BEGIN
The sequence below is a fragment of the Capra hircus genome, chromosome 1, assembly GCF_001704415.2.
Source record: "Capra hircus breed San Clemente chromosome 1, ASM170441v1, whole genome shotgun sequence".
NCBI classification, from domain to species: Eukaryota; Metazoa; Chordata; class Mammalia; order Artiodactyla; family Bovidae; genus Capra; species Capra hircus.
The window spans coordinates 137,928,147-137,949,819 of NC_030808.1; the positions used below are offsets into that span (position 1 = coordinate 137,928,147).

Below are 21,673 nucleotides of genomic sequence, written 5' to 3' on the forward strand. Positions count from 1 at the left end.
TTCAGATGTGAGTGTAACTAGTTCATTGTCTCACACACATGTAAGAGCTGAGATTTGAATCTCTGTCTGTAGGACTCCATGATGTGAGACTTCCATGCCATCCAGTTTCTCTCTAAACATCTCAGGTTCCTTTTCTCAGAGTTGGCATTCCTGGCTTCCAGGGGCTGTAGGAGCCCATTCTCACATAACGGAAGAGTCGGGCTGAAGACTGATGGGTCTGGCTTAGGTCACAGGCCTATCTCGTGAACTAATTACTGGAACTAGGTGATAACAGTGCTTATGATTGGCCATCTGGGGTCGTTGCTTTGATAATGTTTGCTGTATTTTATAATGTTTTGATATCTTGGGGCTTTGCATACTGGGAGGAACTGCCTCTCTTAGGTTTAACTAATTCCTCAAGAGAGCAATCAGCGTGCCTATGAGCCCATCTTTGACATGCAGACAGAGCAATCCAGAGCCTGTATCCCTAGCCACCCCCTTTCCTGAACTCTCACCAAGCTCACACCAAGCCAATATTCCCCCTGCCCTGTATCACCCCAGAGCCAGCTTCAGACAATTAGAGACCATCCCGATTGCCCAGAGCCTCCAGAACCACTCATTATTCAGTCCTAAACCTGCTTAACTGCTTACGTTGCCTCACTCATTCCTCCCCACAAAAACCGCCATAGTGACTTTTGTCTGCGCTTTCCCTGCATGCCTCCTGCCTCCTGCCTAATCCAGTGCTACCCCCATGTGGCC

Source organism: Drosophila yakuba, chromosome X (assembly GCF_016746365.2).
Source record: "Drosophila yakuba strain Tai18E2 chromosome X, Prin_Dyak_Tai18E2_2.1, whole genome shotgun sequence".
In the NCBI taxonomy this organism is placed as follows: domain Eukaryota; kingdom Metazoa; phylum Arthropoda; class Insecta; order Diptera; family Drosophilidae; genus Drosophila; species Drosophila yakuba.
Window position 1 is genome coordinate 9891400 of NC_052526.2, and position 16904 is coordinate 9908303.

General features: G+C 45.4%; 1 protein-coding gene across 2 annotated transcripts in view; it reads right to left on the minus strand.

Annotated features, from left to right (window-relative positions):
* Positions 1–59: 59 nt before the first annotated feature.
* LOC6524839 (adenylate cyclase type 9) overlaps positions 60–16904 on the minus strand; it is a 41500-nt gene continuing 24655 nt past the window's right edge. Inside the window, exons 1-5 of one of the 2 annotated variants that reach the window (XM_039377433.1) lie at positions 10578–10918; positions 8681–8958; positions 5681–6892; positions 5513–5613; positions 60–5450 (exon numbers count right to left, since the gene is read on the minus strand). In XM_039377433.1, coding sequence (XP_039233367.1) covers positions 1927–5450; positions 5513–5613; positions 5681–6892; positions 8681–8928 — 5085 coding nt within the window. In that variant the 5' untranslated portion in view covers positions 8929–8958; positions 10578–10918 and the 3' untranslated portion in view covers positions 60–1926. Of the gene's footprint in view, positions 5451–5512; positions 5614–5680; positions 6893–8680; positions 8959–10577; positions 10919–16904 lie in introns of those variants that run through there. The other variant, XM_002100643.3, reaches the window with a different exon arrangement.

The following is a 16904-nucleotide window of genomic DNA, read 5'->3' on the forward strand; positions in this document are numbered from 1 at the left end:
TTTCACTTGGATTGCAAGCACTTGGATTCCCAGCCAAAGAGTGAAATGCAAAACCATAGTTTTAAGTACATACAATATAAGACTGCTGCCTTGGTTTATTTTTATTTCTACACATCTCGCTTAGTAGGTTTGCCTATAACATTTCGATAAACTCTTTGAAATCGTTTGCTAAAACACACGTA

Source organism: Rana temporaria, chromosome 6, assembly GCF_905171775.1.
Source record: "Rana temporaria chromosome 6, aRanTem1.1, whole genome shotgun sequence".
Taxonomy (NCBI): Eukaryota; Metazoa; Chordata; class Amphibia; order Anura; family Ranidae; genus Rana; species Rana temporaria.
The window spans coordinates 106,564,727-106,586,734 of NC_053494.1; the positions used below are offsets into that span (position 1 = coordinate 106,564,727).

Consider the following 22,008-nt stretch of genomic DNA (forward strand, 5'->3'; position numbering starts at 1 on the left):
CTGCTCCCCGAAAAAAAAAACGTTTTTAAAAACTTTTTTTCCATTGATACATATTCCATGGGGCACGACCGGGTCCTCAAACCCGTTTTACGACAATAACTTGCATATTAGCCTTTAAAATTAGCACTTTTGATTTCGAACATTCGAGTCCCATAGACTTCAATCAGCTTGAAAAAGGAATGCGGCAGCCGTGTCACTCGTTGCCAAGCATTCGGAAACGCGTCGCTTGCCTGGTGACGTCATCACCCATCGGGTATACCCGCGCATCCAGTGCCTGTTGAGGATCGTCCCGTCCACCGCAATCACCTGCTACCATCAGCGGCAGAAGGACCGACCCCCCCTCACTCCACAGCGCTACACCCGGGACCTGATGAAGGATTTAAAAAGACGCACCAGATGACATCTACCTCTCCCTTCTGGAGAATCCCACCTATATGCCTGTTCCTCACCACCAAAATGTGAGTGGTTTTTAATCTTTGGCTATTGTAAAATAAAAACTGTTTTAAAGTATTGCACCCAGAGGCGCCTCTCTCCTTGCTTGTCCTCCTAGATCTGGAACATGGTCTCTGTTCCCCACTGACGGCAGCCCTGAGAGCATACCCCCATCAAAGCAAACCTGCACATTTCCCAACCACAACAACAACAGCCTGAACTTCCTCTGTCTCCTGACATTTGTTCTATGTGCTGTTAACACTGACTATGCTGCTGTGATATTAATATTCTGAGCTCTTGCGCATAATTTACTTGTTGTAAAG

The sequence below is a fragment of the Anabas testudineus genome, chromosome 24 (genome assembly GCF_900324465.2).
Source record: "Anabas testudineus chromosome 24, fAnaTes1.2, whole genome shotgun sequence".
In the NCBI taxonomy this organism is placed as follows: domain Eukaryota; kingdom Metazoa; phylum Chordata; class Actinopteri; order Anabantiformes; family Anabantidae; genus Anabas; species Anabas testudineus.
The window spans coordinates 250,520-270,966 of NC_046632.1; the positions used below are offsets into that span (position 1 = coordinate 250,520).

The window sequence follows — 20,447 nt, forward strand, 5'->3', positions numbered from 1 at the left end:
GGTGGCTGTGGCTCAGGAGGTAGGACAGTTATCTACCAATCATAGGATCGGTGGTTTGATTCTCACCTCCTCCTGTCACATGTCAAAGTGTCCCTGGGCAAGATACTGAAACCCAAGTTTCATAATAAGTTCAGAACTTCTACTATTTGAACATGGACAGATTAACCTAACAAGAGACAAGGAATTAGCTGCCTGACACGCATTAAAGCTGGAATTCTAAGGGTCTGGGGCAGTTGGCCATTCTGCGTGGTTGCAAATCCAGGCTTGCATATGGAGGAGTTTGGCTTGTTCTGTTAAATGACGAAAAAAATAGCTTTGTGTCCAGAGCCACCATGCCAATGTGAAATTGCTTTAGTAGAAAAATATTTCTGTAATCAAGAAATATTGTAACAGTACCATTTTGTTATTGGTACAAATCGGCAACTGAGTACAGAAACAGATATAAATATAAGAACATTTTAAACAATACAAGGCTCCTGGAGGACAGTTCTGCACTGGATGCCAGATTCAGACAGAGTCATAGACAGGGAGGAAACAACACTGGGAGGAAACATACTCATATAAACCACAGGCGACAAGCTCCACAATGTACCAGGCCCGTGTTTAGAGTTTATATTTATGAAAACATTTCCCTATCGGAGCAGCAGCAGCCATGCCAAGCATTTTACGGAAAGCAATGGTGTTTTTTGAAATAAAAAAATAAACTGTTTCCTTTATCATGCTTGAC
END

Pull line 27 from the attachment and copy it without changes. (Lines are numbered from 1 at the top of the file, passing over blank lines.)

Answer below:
The window sequence follows — 20,447 nt, forward strand, 5'->3', positions numbered from 1 at the left end: